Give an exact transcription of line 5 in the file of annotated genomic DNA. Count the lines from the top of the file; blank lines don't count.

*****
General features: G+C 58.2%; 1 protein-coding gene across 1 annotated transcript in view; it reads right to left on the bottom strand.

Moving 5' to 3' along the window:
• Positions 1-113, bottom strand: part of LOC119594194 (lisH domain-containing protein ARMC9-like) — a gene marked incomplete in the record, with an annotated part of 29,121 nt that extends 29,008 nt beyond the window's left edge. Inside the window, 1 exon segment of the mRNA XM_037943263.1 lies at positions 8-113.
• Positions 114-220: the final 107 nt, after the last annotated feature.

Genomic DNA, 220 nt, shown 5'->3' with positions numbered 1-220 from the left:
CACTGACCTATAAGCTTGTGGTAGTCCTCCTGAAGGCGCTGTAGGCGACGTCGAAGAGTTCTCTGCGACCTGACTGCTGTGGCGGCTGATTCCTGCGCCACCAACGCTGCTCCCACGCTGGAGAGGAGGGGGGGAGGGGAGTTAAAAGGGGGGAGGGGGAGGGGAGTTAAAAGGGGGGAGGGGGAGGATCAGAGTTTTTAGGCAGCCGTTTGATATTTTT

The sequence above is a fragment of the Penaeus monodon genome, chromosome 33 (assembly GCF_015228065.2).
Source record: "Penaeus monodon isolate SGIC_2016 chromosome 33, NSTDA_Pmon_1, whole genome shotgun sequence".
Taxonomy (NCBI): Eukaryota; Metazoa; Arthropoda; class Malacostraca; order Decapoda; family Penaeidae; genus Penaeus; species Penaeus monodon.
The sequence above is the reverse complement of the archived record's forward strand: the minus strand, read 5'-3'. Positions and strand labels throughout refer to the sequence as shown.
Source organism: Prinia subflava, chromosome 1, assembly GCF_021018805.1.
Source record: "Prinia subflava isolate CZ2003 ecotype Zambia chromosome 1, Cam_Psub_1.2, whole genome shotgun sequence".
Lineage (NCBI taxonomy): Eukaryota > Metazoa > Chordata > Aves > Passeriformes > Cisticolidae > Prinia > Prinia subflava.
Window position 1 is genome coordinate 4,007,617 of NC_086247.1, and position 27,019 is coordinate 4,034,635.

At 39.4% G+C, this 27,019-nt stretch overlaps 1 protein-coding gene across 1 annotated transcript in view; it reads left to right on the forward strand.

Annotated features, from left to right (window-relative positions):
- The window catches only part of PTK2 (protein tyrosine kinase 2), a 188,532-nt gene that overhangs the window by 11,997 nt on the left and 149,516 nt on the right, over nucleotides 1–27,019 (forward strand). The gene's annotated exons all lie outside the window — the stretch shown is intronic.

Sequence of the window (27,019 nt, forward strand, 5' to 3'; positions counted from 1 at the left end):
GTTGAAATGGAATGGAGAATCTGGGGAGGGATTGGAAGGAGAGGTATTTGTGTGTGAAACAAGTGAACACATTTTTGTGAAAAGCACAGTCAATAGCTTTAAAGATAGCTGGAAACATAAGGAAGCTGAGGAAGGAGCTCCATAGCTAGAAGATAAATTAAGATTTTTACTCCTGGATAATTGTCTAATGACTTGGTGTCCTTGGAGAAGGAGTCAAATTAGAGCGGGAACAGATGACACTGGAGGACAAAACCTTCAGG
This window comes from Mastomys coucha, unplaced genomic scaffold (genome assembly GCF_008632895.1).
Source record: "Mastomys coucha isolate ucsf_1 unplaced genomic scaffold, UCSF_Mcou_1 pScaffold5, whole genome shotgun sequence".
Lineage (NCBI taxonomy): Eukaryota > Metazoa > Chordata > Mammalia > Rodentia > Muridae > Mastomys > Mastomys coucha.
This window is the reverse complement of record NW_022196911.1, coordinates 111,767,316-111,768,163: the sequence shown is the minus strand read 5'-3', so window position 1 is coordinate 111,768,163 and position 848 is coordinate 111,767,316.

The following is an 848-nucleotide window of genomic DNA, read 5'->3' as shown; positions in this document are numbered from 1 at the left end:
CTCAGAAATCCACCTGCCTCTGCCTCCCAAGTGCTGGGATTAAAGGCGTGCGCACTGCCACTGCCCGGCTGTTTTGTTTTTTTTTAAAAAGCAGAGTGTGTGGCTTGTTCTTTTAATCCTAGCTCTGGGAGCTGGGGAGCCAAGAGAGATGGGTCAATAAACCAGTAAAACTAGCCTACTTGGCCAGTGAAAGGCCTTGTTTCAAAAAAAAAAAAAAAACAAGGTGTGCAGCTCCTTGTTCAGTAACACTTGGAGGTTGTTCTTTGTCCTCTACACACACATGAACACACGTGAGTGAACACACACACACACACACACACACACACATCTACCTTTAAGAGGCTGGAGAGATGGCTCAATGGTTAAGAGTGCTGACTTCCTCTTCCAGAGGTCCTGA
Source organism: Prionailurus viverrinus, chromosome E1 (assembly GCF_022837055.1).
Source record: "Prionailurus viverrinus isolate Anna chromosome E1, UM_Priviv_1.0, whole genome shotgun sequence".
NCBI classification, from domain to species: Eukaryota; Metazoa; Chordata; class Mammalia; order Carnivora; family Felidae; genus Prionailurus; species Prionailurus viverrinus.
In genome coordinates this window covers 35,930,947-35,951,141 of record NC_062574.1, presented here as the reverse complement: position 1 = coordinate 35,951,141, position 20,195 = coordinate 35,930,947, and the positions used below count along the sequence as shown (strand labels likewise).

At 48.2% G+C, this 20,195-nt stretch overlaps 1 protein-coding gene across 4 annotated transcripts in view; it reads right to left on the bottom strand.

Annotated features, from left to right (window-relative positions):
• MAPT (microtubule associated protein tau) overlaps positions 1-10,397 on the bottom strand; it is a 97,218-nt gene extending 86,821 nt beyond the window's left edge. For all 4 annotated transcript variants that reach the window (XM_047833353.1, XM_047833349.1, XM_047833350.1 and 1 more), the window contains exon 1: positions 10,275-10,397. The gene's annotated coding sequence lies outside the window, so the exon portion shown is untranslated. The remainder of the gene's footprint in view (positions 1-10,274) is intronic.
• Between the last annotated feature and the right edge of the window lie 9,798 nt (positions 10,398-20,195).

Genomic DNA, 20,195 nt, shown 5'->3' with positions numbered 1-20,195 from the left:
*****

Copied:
Genomic DNA, 220 nt, shown 5'->3' with positions numbered 1-220 from the left: